Yet this may dilute the notion of exclusivity of a nation- state, particularly since most Singaporeans have been domiciled in Singapore for many generations.

Extending our perspective into the pre-modern past opens up new dimensions.

What we then see is the recurring theme of manpower challenges that societies in our immediate region have faced over the centuries, borne out of the absence of a large indigenous population, creating the need to co-opt foreigners of exceptional ability to contribute to the well-being of society.

This has been a constant imperative for Singapore’s successive societies over the centuries.

Indeed, Asian port-cities, whether pre-modern, colonial or present-day, have had populations that are multiethnic, highly mobile and constantly renewed by inward migration.

Today’s practice of including foreigners, particularly those of exceptional talent, as a critical part of Singapore’s population is part of a longer history of such practices by port-cities in the region.

Indeed, understanding Singapore’s past from a 700-year perspective gives us a more nuanced understanding that our situation as a small country finding its way in a harsh asymmetrical world order is not just a post-1965 reality.

As a small port-city, Singapore’s fortunes have waxed and waned with the vicissitudes of history – but it has so far been able to reinvent itself to stay relevant into the 21st century.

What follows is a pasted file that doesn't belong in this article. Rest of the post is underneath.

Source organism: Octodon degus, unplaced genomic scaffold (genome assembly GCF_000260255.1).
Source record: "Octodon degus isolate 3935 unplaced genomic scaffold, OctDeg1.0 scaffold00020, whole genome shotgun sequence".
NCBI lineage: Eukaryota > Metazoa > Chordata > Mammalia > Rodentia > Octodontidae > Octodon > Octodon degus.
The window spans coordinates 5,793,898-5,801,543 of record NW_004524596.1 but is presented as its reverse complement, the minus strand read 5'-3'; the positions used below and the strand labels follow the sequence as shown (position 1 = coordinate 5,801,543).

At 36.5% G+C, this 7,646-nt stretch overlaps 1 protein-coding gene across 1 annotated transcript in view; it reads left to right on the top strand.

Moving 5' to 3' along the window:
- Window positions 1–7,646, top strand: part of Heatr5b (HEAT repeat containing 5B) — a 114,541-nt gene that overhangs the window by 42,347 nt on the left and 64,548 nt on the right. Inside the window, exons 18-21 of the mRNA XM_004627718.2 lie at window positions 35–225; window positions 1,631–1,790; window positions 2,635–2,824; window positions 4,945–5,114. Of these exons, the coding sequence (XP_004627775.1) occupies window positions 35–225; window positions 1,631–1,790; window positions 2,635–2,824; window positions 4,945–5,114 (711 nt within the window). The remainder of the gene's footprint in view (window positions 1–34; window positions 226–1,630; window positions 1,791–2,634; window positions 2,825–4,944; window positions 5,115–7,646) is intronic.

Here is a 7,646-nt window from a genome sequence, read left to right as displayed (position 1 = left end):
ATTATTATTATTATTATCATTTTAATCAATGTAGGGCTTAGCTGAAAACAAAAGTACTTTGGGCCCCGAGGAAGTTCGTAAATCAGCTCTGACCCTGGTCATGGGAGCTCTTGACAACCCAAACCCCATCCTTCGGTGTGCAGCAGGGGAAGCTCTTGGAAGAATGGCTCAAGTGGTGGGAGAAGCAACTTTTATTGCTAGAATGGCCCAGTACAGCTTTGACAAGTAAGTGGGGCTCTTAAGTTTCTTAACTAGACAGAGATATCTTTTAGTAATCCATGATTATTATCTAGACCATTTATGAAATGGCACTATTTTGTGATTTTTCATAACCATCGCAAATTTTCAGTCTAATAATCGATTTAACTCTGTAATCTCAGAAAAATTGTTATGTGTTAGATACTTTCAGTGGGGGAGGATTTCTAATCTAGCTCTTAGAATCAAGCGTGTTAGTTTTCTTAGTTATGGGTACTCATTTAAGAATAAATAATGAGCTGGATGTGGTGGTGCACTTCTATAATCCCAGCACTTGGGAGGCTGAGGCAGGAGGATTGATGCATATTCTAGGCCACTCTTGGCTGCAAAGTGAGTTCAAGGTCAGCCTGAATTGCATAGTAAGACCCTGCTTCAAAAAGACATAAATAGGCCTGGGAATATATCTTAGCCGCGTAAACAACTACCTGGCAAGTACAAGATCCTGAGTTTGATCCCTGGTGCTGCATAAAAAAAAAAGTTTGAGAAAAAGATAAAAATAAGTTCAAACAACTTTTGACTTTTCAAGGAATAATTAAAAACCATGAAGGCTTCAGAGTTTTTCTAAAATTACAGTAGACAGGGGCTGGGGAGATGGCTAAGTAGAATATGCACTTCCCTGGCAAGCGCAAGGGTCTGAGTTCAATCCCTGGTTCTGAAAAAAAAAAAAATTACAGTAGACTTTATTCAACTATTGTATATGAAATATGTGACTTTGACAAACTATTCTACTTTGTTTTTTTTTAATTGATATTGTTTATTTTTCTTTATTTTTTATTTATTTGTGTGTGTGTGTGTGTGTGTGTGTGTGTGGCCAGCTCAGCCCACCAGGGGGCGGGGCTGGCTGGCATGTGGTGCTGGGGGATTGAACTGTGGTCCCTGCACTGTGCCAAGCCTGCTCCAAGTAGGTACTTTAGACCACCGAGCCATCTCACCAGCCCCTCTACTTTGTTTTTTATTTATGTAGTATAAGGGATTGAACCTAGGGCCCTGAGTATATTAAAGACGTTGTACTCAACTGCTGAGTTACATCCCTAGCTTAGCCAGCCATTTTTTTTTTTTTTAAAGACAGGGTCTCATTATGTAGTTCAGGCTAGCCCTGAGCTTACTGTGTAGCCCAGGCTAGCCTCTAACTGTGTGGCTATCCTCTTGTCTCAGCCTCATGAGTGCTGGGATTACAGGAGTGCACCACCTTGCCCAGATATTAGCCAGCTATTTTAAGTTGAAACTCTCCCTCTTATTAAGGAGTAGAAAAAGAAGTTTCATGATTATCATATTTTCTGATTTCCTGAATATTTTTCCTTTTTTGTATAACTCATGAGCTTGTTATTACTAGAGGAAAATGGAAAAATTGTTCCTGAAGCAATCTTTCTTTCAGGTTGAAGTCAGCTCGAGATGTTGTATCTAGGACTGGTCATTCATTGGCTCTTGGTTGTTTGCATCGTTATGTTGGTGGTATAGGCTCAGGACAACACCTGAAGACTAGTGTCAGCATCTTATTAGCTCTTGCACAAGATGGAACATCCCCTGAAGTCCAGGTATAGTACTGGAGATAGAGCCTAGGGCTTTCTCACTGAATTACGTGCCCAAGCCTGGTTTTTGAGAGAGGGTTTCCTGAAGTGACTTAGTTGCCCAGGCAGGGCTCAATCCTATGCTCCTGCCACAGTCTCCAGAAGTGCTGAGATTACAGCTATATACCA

The triumphalist narrative of Singapore’s 20th century success against the odds due to the visionary foresight of great leaders past and present has to be viewed against the historical backdrop of Singapore’s past successes.

Modern Singapore’s resounding success has to be understood against the historical milieu, with the options available to these leaders determined by larger forces beyond their control or influence.

As an example, Sri Tri Buana (or Sang Nila Utama) could found Temasek in the late 13th century because the nature of China’s maritime economy then – with large numbers of Chinese merchants and ships arriving in South-east Asia to trade – fostered the proliferation of ports that met the needs of this highly mobile Chinese procurement network.

This network was in turn sustained by a large demand for South-east Asian natural products in China. Such a context did not exist prior to the 13th century.